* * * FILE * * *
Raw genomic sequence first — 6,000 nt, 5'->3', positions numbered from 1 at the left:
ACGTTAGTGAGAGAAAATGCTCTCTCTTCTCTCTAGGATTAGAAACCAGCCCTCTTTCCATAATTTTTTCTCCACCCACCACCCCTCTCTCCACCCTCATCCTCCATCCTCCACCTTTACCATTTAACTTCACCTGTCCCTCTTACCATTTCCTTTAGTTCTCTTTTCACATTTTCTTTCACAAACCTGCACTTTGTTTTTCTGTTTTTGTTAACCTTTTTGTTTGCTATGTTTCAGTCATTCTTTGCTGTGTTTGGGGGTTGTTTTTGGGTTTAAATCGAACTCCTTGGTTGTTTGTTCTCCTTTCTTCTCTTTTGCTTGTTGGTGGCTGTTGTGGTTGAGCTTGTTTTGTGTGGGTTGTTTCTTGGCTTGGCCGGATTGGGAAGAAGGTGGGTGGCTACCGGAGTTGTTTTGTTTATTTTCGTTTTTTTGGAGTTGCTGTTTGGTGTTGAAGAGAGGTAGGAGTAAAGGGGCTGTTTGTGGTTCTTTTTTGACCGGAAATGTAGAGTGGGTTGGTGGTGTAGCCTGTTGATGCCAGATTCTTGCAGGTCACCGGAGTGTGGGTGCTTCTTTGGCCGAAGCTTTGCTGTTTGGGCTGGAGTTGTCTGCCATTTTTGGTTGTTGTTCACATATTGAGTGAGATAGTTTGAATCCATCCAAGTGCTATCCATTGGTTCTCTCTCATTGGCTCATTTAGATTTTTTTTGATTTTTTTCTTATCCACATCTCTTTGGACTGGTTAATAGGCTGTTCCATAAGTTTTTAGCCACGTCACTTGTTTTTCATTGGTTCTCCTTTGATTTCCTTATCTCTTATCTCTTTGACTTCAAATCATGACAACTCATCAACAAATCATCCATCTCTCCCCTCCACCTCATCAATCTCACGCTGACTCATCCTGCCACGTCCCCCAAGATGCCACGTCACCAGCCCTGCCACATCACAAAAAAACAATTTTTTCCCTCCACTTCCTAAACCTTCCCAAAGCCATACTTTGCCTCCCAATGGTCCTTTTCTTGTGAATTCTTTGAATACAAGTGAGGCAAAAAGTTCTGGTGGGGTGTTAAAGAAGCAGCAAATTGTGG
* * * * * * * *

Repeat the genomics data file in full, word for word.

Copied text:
Raw genomic sequence first — 6,000 nt, 5'->3', positions numbered from 1 at the left:
ACGTTAGTGAGAGAAAATGCTCTCTCTTCTCTCTAGGATTAGAAACCAGCCCTCTTTCCATAATTTTTTCTCCACCCACCACCCCTCTCTCCACCCTCATCCTCCATCCTCCACCTTTACCATTTAACTTCACCTGTCCCTCTTACCATTTCCTTTAGTTCTCTTTTCACATTTTCTTTCACAAACCTGCACTTTGTTTTTCTGTTTTTGTTAACCTTTTTGTTTGCTATGTTTCAGTCATTCTTTGCTGTGTTTGGGGGTTGTTTTTGGGTTTAAATCGAACTCCTTGGTTGTTTGTTCTCCTTTCTTCTCTTTTGCTTGTTGGTGGCTGTTGTGGTTGAGCTTGTTTTGTGTGGGTTGTTTCTTGGCTTGGCCGGATTGGGAAGAAGGTGGGTGGCTACCGGAGTTGTTTTGTTTATTTTCGTTTTTTTGGAGTTGCTGTTTGGTGTTGAAGAGAGGTAGGAGTAAAGGGGCTGTTTGTGGTTCTTTTTTGACCGGAAATGTAGAGTGGGTTGGTGGTGTAGCCTGTTGATGCCAGATTCTTGCAGGTCACCGGAGTGTGGGTGCTTCTTTGGCCGAAGCTTTGCTGTTTGGGCTGGAGTTGTCTGCCATTTTTGGTTGTTGTTCACATATTGAGTGAGATAGTTTGAATCCATCCAAGTGCTATCCATTGGTTCTCTCTCATTGGCTCATTTAGATTTTTTTTGATTTTTTTCTTATCCACATCTCTTTGGACTGGTTAATAGGCTGTTCCATAAGTTTTTAGCCACGTCACTTGTTTTTCATTGGTTCTCCTTTGATTTCCTTATCTCTTATCTCTTTGACTTCAAATCATGACAACTCATCAACAAATCATCCATCTCTCCCCTCCACCTCATCAATCTCACGCTGACTCATCCTGCCACGTCCCCCAAGATGCCACGTCACCAGCCCTGCCACATCACAAAAAAACAATTTTTTCCCTCCACTTCCTAAACCTTCCCAAAGCCATACTTTGCCTCCCAATGGTCCTTTTCTTGTGAATTCTTTGAATACAAGTGAGGCAAAAAGTTCTGGTGGGGTGTTAAAGAAGCAGCAAATTGTGG